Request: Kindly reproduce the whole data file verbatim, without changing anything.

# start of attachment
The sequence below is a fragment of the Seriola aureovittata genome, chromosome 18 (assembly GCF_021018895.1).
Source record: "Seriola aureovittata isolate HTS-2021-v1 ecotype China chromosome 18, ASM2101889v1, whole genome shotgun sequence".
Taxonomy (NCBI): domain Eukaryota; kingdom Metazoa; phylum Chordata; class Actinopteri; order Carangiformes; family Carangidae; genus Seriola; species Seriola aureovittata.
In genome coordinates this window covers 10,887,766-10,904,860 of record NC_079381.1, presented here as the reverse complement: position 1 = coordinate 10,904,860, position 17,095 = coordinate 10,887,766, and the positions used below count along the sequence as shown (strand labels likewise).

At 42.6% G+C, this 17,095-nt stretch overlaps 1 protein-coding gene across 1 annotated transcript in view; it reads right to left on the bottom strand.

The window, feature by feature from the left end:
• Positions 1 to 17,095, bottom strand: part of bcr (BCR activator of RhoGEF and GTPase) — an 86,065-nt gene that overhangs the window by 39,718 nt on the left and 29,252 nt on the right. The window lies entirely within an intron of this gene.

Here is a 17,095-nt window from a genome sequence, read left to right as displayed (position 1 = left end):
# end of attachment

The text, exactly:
The sequence below is a fragment of the Seriola aureovittata genome, chromosome 18 (assembly GCF_021018895.1).
Source record: "Seriola aureovittata isolate HTS-2021-v1 ecotype China chromosome 18, ASM2101889v1, whole genome shotgun sequence".
Taxonomy (NCBI): domain Eukaryota; kingdom Metazoa; phylum Chordata; class Actinopteri; order Carangiformes; family Carangidae; genus Seriola; species Seriola aureovittata.
In genome coordinates this window covers 10,887,766-10,904,860 of record NC_079381.1, presented here as the reverse complement: position 1 = coordinate 10,904,860, position 17,095 = coordinate 10,887,766, and the positions used below count along the sequence as shown (strand labels likewise).

At 42.6% G+C, this 17,095-nt stretch overlaps 1 protein-coding gene across 1 annotated transcript in view; it reads right to left on the bottom strand.

The window, feature by feature from the left end:
• Positions 1 to 17,095, bottom strand: part of bcr (BCR activator of RhoGEF and GTPase) — an 86,065-nt gene that overhangs the window by 39,718 nt on the left and 29,252 nt on the right. The window lies entirely within an intron of this gene.

Here is a 17,095-nt window from a genome sequence, read left to right as displayed (position 1 = left end):